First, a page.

This study contributes to the existing literature on foreign direct investment by demonstrating the role of macro-uncertainty and cost of capital in attracting FDI. In addition, this study utilizes a new estimation methodology of FDI that is based on the modification of the flexible accelerator model of investment behaviour.
Factors that Influence Profitability of General Insurance Issuers in Indonesia
Ermy Elisabeth , Bambang Mulyana (2019). Factors that Influence Profitability of General Insurance Issuers in Indonesia. The Economics and Finance Letters, 6(1): 25-39. DOI: 10.18488/journal.29.2019.61.25.39
This research aims to examine and to analyze factors that influence profitability of general insurance issuers in Indonesia. Factors that are examined consist of activity (working capital turnover), liquidity (current ratio), solvency (risk based capital) and profitability (net profit margin, return on investment and return on equity). Research data is quarterly data for five year period (March 2012 to December 2016). The purposive sampling method was used from a population comprising 14 general insurance issuers with outcome of 5 issuers that met the criteria. Using the multiple linear regression method of analysis for panel data, the results revealed that the variables of the working capital turnover, current ratio and risk based capital simultaneously influenced profitability (net profit margin, return on investment, return on equity) while working capital turn over influenced profitability (net profit margin, return on investment and return on equity) only partially. Current ratio also influenced profitability ratio (net profit margin and return on equity) however, Risk Based Capital did not influence all profitability ratios. The results of the study indicate that Insurance companies should increase their sales in order to get a higher working capital, maintain a liquidity ratio and achieve solvency ratio according to the regulations.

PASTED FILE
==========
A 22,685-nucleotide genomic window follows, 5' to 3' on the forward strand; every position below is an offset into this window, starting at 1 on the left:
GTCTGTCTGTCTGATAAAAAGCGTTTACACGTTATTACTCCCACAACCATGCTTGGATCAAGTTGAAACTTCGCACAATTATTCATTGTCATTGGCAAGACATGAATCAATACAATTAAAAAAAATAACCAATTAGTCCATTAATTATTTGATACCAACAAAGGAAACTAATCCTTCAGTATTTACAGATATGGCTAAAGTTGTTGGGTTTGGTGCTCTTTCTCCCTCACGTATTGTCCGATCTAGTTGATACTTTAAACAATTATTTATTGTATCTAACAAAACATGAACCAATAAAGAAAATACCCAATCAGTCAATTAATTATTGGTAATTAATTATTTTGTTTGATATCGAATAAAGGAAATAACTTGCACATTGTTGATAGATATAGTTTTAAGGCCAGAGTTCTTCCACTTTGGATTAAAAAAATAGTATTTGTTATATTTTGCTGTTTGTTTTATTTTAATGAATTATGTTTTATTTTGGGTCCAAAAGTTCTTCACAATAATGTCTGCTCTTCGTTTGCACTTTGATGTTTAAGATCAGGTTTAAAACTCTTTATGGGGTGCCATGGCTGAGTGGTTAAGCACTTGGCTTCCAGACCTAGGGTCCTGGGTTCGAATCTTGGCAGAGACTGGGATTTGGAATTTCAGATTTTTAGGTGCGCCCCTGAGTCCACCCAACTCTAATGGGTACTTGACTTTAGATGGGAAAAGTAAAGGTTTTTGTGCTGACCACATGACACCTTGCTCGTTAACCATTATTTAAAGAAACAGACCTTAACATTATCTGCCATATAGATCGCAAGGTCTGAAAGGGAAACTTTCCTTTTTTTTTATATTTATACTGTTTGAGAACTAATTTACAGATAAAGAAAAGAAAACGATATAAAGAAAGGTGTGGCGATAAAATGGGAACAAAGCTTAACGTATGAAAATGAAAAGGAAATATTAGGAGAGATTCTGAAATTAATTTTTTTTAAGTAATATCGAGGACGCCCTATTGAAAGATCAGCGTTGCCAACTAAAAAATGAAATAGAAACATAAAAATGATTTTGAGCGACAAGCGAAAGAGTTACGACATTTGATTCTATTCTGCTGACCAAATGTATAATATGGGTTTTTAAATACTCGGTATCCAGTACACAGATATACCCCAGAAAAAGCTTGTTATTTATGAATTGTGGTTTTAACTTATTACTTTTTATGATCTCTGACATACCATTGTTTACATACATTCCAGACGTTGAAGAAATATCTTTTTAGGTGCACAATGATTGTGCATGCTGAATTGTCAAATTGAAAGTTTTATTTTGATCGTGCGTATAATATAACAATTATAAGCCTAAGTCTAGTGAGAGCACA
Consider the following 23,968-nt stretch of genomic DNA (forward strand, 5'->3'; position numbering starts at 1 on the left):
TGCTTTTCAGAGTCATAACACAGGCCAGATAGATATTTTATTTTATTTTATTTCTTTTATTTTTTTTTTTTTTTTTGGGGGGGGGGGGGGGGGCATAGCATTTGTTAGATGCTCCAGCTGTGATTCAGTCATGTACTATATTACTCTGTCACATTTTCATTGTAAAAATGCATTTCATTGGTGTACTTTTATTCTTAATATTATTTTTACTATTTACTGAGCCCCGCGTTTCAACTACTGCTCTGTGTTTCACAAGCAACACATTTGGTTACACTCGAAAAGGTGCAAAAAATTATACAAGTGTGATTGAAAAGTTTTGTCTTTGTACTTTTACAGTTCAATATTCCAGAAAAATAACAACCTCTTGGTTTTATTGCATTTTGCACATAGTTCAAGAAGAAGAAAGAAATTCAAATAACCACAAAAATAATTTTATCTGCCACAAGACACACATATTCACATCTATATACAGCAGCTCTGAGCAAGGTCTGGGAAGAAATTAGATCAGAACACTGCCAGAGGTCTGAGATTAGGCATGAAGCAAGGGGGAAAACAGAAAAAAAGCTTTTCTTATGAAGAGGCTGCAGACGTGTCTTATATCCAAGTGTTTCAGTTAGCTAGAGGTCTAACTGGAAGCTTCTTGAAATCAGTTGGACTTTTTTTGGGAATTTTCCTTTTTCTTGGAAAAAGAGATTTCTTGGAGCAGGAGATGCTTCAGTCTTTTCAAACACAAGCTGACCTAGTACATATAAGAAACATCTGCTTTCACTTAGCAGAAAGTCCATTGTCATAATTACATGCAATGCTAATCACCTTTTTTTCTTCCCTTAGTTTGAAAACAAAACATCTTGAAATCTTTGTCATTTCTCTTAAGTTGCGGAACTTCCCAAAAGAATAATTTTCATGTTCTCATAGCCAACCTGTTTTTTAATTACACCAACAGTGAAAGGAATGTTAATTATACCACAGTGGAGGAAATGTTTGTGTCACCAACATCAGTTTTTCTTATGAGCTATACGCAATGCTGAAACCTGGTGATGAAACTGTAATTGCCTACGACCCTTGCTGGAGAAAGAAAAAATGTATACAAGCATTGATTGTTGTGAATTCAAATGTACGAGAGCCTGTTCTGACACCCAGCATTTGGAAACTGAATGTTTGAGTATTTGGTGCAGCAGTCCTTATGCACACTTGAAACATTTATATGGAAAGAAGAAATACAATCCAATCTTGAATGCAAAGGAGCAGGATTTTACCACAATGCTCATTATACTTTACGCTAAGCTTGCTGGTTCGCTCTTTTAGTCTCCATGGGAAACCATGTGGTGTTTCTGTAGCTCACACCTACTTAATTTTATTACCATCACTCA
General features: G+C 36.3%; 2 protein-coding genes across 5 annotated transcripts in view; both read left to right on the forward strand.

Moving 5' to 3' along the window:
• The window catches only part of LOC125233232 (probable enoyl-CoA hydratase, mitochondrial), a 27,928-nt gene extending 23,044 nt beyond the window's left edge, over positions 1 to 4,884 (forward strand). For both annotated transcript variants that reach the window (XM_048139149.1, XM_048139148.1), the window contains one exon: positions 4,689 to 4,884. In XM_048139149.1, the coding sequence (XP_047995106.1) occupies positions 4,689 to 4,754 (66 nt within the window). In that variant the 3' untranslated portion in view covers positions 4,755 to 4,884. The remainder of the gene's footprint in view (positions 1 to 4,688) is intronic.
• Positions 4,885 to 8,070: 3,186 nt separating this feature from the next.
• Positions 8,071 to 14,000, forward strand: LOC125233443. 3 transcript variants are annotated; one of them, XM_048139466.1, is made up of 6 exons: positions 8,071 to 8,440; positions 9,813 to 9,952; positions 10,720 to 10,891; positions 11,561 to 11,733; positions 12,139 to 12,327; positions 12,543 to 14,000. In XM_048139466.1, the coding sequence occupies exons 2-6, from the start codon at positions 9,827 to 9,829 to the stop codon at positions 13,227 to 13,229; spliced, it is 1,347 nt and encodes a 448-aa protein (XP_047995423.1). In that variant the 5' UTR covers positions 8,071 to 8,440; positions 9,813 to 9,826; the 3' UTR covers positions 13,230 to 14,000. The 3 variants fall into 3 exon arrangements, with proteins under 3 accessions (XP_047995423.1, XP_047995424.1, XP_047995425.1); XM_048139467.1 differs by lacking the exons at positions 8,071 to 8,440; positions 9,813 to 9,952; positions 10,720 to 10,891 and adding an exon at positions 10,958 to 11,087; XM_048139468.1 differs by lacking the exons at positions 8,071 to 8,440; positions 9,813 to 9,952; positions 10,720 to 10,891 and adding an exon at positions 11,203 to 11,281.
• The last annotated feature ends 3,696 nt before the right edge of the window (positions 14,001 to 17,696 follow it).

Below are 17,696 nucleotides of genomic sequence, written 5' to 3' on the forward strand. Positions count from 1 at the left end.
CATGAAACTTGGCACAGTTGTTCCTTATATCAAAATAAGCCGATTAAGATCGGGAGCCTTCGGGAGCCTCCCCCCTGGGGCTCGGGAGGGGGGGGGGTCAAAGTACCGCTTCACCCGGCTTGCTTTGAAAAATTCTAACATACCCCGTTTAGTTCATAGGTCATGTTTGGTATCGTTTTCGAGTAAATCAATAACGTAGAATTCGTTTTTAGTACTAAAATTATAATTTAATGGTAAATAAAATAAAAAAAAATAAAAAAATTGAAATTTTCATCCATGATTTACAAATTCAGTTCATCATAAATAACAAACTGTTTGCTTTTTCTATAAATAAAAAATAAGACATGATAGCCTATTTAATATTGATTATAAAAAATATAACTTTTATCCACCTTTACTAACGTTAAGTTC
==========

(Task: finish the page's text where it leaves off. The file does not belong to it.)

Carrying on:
This study is one of the first empirical studies to analyze factors that influence profitability of general insurance issuers in Indonesia. The findings of the study reveal such factors and their significance for the insurance companies to earn profitability.
Determinants of Banks Profitability & Liquidity and the Role of BASEL III in Islamic & Conventional Banking Sector of Pakistan: A Case Study of NBP
Sitara Bibi , Fatima Mazhar (2019). Determinants of Banks Profitability & Liquidity and the Role of BASEL III in Islamic & Conventional Banking Sector of Pakistan: A Case Study of NBP. The Economics and Finance Letters, 6(1): 40-56. DOI: 10.18488/journal.29.2019.61.40.56